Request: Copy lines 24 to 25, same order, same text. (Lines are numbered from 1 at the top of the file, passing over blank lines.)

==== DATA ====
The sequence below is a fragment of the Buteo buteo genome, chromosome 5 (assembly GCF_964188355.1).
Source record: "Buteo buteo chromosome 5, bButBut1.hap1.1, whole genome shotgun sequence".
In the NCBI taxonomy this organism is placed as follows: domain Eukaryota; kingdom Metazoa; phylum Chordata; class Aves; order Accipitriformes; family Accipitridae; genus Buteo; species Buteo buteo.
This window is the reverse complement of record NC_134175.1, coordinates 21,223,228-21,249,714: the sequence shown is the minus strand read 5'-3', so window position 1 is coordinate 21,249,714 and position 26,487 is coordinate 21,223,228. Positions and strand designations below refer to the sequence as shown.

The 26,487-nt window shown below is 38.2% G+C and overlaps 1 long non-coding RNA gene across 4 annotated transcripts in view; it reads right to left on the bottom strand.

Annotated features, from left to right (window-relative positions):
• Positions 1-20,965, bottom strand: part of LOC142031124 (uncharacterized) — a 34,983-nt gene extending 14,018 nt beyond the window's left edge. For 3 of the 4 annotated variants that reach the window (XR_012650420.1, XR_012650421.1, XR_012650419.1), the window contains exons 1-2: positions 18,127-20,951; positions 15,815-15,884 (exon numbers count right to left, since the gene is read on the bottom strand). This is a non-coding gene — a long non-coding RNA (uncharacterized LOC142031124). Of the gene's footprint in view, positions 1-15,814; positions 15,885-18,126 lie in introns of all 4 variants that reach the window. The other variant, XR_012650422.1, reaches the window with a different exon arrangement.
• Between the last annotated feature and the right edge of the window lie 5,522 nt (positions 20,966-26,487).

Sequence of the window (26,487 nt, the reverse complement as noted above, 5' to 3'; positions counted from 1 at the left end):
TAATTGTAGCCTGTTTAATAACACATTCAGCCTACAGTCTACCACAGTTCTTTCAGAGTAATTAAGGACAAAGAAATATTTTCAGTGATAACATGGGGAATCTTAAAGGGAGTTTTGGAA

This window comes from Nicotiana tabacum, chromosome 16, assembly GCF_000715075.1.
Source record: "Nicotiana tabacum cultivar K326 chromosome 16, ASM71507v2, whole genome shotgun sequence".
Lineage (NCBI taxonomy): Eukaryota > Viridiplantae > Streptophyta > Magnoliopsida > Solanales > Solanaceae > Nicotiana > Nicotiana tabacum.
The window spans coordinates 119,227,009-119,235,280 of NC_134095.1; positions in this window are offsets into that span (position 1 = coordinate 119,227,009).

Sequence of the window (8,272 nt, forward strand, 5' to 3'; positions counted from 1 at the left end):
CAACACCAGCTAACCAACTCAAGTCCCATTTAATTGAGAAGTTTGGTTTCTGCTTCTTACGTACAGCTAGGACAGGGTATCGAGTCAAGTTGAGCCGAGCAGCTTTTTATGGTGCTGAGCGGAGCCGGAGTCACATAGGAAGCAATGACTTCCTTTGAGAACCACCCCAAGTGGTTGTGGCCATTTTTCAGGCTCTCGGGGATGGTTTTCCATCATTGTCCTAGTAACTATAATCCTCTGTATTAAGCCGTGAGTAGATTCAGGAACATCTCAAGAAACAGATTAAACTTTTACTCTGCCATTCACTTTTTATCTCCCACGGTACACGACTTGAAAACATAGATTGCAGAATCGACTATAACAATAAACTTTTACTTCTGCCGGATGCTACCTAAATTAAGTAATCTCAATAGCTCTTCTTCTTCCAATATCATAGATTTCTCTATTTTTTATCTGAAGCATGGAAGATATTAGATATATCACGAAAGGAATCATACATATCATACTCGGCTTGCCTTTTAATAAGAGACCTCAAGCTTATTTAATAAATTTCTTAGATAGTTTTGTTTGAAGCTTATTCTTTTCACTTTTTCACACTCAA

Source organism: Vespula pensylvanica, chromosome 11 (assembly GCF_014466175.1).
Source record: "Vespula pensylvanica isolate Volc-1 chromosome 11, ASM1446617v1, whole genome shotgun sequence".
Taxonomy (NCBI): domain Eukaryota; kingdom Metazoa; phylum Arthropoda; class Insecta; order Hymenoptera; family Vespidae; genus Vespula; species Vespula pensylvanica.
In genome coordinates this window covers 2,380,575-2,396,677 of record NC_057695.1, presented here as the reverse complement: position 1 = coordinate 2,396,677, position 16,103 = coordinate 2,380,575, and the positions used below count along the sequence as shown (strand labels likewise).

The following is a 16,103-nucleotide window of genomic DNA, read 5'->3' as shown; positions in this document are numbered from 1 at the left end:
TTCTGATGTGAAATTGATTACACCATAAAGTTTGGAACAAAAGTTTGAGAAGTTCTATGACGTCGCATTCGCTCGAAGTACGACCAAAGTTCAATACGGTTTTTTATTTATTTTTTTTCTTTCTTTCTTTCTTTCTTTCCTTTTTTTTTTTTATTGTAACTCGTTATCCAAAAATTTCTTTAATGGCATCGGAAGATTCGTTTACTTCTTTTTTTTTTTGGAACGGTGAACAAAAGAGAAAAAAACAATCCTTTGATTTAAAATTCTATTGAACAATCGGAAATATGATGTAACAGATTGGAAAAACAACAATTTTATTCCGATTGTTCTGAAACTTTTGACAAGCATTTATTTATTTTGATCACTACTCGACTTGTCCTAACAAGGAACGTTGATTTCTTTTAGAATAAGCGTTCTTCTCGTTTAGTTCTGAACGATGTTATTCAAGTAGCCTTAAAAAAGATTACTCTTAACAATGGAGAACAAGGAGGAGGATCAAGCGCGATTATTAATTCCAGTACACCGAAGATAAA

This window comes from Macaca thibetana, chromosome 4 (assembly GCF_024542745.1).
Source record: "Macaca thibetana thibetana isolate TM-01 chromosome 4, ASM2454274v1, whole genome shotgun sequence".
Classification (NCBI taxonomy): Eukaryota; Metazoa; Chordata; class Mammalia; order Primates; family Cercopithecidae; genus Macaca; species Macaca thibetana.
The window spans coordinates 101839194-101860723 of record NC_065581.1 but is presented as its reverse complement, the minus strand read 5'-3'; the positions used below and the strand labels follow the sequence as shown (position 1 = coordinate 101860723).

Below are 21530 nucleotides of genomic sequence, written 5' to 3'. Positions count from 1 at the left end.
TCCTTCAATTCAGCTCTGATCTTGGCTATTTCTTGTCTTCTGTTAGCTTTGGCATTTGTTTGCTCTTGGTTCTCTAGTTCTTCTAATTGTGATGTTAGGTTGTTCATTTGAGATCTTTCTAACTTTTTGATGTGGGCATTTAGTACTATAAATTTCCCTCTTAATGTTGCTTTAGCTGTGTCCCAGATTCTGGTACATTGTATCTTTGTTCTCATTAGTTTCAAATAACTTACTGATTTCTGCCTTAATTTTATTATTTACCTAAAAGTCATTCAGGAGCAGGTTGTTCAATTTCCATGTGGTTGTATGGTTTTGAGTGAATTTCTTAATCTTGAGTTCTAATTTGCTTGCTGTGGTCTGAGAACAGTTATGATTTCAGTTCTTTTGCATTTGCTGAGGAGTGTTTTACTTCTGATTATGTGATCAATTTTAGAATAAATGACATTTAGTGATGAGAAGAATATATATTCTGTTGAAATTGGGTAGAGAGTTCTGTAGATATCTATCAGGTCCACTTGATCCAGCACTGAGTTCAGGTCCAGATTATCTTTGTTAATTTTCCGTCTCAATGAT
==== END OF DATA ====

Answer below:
Source record: "Macaca thibetana thibetana isolate TM-01 chromosome 4, ASM2454274v1, whole genome shotgun sequence".
Classification (NCBI taxonomy): Eukaryota; Metazoa; Chordata; class Mammalia; order Primates; family Cercopithecidae; genus Macaca; species Macaca thibetana.